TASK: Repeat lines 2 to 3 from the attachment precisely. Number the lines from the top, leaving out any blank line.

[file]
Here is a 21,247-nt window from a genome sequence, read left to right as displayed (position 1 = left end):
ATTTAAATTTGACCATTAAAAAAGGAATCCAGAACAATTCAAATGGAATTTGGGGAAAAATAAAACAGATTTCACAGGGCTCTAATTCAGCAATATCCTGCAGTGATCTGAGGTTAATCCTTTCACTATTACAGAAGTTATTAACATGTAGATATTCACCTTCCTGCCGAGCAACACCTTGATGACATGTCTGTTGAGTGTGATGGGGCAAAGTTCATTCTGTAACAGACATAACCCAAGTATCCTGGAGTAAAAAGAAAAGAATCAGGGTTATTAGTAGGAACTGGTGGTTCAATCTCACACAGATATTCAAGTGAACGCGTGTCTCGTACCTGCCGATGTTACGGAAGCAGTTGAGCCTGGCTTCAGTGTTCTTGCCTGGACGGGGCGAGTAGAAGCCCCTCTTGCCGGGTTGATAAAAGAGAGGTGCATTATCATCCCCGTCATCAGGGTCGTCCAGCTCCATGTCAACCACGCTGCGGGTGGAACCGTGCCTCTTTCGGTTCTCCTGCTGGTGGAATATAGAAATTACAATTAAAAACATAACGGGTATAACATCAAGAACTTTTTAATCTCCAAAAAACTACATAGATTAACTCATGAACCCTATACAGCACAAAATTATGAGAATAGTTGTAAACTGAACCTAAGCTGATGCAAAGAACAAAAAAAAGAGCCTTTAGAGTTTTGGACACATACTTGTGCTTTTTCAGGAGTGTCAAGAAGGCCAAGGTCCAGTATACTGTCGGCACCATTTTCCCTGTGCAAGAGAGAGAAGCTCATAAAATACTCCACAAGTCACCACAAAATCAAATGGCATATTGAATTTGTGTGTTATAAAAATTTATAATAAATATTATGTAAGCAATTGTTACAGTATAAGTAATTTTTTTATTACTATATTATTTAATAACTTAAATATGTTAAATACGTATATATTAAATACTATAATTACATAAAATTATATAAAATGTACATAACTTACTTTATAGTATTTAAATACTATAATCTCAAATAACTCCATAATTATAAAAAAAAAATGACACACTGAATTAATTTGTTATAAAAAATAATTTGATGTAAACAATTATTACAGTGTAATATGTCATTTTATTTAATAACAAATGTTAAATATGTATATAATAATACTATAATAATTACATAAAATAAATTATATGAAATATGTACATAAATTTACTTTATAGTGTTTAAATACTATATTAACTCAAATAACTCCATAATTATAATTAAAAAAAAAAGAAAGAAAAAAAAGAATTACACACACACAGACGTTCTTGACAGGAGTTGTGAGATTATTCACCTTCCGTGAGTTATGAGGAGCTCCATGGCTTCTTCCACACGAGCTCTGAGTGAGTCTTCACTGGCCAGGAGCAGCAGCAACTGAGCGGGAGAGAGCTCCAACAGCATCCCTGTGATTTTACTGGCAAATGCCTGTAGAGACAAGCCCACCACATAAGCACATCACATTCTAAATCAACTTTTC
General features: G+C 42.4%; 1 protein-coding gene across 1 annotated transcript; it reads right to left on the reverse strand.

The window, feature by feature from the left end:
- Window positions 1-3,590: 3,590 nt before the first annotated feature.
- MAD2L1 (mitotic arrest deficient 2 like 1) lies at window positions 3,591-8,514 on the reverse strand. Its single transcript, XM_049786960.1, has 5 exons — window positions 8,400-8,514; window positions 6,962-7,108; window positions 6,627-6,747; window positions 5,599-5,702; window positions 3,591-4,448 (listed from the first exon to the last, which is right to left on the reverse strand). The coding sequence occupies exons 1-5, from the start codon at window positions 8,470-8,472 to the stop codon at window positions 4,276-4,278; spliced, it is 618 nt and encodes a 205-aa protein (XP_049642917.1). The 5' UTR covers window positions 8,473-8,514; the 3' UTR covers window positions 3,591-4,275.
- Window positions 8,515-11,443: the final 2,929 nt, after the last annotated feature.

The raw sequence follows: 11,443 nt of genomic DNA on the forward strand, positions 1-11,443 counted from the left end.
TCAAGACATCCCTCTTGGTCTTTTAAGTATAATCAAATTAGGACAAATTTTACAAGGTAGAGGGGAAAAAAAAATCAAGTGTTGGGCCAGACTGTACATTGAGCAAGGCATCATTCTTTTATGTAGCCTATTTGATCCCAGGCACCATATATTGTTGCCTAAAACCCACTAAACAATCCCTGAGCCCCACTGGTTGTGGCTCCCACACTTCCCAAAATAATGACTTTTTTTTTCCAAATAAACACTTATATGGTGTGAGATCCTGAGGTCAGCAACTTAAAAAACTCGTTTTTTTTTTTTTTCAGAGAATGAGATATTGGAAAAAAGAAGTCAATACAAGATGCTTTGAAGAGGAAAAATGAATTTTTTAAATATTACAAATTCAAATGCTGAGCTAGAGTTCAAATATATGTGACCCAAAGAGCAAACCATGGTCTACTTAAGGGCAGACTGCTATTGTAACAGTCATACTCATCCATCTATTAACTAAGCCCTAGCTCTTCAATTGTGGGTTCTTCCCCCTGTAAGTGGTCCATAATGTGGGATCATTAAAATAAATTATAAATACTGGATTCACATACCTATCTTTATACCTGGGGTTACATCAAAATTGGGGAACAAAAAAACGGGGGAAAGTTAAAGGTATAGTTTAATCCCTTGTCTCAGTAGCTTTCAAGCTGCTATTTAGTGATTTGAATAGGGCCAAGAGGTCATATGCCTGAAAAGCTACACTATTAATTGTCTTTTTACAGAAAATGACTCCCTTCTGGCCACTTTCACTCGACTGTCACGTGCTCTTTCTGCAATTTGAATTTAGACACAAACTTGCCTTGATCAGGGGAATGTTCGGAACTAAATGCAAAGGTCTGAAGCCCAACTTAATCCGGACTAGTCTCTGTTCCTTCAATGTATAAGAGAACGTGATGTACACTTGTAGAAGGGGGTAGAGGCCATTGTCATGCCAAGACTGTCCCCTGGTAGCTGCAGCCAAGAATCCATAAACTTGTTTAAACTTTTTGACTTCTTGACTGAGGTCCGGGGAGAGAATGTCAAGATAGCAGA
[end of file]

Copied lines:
ATTTAAATTTGACCATTAAAAAAGGAATCCAGAACAATTCAAATGGAATTTGGGGAAAAATAAAACAGATTTCACAGGGCTCTAATTCAGCAATATCCTGCAGTGATCTGAGGTTAATCCTTTCACTATTACAGAAGTTATTAACATGTAGATATTCACCTTCCTGCCGAGCAACACCTTGATGACATGTCTGTTGAGTGTGATGGGGCAAAGTTCATTCTGTAACAGACATAACCCAAGTATCCTGGAGTAAAAAGAAAAGAATCAGGGTTATTAGTAGGAACTGGTGGTTCAATCTCACACAGATATTCAAGTGAACGCGTGTCTCGTACCTGCCGATGTTACGGAAGCAGTTGAGCCTGGCTTCAGTGTTCTTGCCTGGACGGGGCGAGTAGAAGCCCCTCTTGCCGGGTTGATAAAAGAGAGGTGCATTATCATCCCCGTCATCAGGGTCGTCCAGCTCCATGTCAACCACGCTGCGGGTGGAACCGTGCCTCTTTCGGTTCTCCTGCTGGTGGAATATAGAAATTACAATTAAAAACATAACGGGTATAACATCAAGAACTTTTTAATCTCCAAAAAACTACATAGATTAACTCATGAACCCTATACAGCACAAAATTATGAGAATAGTTGTAAACTGAACCTAAGCTGATGCAAAGAACAAAAAAAAGAGCCTTTAGAGTTTTGGACACATACTTGTGCTTTTTCAGGAGTGTCAAGAAGGCCAAGGTCCAGTATACTGTCGGCACCATTTTCCCTGTGCAAGAGAGAGAAGCTCATAAAATACTCCACAAGTCACCACAAAATCAAATGGCATATTGAATTTGTGTGTTATAAAAATTTATAATAAATATTATGTAAGCAATTGTTACAGTATAAGTAATTTTTTTATTACTATATTATTTAATAACTTAAATATGTTAAATACGTATATATTAAATACTATAATTACATAAAATTATATAAAATGTACATAACTTACTTTATAGTATTTAAATACTATAATCTCAAATAACTCCATAATTATAAAAAAAAAATGACACACTGAATTAATTTGTTATAAAAAATAATTTGATGTAAACAATTATTACAGTGTAATATGTCATTTTATTTAATAACAAATGTTAAATATGTATATAATAATACTATAATAATTACATAAAATAAATTATATGAAATATGTACATAAATTTACTTTATAGTGTTTAAATACTATATTAACTCAAATAACTCCATAATTATAATTAAAAAAAAAAGAAAGAAAAAAAAGAATTACACACACACAGACGTTCTTGACAGGAGTTGTGAGATTATTCACCTTCCGTGAGTTATGAGGAGCTCCATGGCTTCTTCCACACGAGCTCTGAGTGAGTCTTCACTGGCCAGGAGCAGCAGCAACTGAGCGGGAGAGAGCTCCAACAGCATCCCTGTGATTTTACTGGCAAATGCCTGTAGAGACAAGCCCACCACATAAGCACATCACATTCTAAATCAACTTTTC
General features: G+C 42.4%; 1 protein-coding gene across 1 annotated transcript; it reads right to left on the reverse strand.